In simple terms, a basic or an alkaline solution has a pH value of above 7.
As you probably recall from your secondary school chemistry lessons, a base is a proton acceptor. This means it attracts the hydrogen of an acid during a neutralisation reaction. That means, according to the Brønsted-Lowry definition, a base has a negatively charged ion that accepts a positively charged hydrogen ion or proton.
Basic substances have a wide range of applications and are commonly used in the chemical manufacture of detergents and the synthesis of pharmaceutical products. Alkaline solutions are also particularly useful in making long-lasting disposable batteries.
In this post:
What is the Definition of a Base in Chemistry?
A base substance is typically a solution that has a pH level of more than 7. Bases react with acids to form salts during a neutralisation (or double replacement) reaction.
In chemistry, there are three definitions of base substances: Arrhenius bases, Brønsted bases, and Lewis bases. All of these definitions agree that a base reacts with an acid to neutralise each other.
- Arrhenius bases – It was in 1884 that the Swedish scientist, Svante Arrhenius, proposed the idea that when a base substance is dissolved in water, it forms negatively charged hydroxide ions (OH–). These ions react with the positively charged hydrogen ions (H+) to form water.
- Brønsted-Lowry acid-bases – In 1923, the Brønsted-Lowry acid-base theory was developed to generalise the definitions of acids and bases. It classifies acids as proton donors and bases as proton acceptors. This theory is necessary to explain bases that do not have hydroxide ions such as ammonia. Arrhenius bases are a subcategory of the Brønsted-Lowry acid-base theory.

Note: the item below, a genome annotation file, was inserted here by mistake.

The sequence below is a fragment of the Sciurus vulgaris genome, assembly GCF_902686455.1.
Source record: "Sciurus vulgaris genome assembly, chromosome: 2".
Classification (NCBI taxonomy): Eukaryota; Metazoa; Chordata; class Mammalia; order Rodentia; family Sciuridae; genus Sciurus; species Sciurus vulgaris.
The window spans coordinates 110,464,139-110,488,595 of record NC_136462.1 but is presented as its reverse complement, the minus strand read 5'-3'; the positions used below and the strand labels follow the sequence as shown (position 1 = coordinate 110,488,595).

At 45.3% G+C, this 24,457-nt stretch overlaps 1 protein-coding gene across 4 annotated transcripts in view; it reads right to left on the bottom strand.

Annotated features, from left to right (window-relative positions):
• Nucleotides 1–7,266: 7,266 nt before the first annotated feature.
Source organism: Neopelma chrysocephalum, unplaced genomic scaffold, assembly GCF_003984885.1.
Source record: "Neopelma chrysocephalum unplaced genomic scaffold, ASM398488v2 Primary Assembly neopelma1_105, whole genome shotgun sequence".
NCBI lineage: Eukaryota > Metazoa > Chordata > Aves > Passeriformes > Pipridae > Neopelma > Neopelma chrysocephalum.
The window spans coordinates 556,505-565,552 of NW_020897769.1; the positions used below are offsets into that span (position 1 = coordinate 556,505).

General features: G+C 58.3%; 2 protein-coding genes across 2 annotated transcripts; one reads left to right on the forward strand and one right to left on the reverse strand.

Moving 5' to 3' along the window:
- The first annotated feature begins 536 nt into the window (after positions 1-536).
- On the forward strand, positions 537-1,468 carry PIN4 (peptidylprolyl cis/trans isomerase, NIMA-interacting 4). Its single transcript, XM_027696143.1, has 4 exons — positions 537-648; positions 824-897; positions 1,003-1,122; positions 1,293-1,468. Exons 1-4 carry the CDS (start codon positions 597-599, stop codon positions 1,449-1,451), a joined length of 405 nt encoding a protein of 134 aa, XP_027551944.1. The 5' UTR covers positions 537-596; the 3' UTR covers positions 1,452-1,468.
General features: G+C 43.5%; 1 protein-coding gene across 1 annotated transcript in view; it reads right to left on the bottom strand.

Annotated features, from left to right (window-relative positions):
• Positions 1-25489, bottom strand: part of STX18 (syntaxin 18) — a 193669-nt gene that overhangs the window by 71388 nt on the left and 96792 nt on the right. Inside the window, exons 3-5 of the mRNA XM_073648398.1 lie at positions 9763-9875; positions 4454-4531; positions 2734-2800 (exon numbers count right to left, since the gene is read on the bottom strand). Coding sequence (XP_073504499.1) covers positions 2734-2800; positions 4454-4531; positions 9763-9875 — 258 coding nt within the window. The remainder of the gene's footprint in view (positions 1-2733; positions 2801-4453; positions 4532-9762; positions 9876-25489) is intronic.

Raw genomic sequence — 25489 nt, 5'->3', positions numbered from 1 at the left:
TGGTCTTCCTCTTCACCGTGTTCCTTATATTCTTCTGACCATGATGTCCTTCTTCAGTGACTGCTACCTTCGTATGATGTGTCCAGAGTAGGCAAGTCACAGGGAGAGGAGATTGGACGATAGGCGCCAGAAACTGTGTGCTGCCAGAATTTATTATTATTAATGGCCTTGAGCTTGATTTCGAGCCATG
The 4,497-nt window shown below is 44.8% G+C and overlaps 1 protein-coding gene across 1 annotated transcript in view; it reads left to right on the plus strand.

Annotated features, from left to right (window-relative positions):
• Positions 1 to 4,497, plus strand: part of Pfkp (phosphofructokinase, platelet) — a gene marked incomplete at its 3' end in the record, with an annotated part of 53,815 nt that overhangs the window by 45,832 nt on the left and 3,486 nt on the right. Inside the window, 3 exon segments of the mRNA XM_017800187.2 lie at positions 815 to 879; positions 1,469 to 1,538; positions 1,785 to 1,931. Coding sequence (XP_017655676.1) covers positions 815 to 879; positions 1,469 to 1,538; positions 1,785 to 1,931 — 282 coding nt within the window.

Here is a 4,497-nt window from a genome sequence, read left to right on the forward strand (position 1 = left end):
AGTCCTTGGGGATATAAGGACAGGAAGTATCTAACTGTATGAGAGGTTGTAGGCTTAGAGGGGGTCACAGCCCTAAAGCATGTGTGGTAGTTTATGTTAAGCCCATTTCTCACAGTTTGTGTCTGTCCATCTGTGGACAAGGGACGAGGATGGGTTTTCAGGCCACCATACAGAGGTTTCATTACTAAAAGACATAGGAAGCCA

- Lewis bases – In the Lewis theory of acids and bases, a base is defined as an electron-pair donor that is capable of sharing electrons with an electron acceptor (known as a Lewis acid). It’s a more generalised description because a Lewis acid does not necessarily have a proton ion, such as in the case of boron trifluoride.
What Does a Base Do in Chemistry?
A base is very chemically reactive due to its charge imbalance. Depending on the type, a base has excess negatively charged ions when it’s dissolved in water. These excess ions tend to attract positively charged ions, particularly hydrogen ions from acids.
Many bases contain alkali and alkaline earth metals, such as sodium, potassium, magnesium and calcium, which easily form salts with halogens and other negatively charged components of acids.
Consider the reaction between copper hydroxide and sulphuric acid:
Cu(OH)2 + H2SO4 → CuSO4 + 2H2O
In this reaction, two molecules of water and one molecule of copper sulphate are produced for every molecule of copper hydroxide and sulphuric acid. Under ideal conditions when the reaction is perfectly balanced, the products will have neutral pH levels.
Aside from the defining chemical characteristics, here are some of the other general properties of bases:
- Strong bases are highly caustic and can easily dissolve organic matter, particularly fats and oils